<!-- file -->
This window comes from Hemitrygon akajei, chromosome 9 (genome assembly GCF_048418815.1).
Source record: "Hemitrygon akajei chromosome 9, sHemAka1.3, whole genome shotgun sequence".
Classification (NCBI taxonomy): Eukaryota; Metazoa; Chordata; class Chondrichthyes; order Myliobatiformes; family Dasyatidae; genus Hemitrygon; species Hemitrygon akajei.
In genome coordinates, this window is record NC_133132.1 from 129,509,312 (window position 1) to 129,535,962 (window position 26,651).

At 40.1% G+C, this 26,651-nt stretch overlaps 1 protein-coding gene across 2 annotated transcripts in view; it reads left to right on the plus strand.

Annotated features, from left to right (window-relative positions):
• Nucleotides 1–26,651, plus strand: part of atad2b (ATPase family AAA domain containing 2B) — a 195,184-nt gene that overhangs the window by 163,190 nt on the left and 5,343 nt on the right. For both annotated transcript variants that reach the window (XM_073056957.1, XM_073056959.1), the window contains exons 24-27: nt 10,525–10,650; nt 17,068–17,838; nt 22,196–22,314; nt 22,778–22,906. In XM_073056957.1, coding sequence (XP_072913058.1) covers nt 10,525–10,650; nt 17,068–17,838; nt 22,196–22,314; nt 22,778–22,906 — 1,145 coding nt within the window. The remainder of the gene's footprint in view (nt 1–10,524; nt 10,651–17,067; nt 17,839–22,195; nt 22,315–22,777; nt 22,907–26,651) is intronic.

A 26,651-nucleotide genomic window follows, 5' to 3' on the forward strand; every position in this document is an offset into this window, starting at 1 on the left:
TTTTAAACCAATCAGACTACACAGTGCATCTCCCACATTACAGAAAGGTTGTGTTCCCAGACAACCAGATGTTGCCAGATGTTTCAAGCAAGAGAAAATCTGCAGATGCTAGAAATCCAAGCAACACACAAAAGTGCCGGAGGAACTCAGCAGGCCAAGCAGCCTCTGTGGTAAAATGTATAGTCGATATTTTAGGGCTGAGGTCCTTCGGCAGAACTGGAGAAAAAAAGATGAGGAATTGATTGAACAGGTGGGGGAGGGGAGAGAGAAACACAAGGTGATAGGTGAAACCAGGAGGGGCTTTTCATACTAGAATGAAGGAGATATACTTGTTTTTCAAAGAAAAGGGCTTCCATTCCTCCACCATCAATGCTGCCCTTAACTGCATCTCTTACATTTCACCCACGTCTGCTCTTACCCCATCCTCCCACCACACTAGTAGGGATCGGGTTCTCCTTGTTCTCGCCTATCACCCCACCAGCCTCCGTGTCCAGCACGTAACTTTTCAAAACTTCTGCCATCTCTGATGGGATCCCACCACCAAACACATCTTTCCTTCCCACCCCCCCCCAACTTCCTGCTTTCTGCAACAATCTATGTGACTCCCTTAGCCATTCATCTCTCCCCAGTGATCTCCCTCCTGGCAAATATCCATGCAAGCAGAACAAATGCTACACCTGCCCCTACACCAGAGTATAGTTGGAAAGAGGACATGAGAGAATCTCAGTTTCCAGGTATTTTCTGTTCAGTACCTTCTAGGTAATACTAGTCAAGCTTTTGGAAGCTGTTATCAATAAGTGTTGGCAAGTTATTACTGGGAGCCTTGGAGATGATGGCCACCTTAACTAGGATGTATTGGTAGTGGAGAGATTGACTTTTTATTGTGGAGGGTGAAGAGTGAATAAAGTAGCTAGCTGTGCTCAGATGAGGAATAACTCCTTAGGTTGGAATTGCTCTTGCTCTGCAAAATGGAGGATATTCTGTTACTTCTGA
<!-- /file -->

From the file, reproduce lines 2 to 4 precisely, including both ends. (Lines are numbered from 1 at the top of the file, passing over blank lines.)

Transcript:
Source record: "Hemitrygon akajei chromosome 9, sHemAka1.3, whole genome shotgun sequence".
Classification (NCBI taxonomy): Eukaryota; Metazoa; Chordata; class Chondrichthyes; order Myliobatiformes; family Dasyatidae; genus Hemitrygon; species Hemitrygon akajei.
In genome coordinates, this window is record NC_133132.1 from 129,509,312 (window position 1) to 129,535,962 (window position 26,651).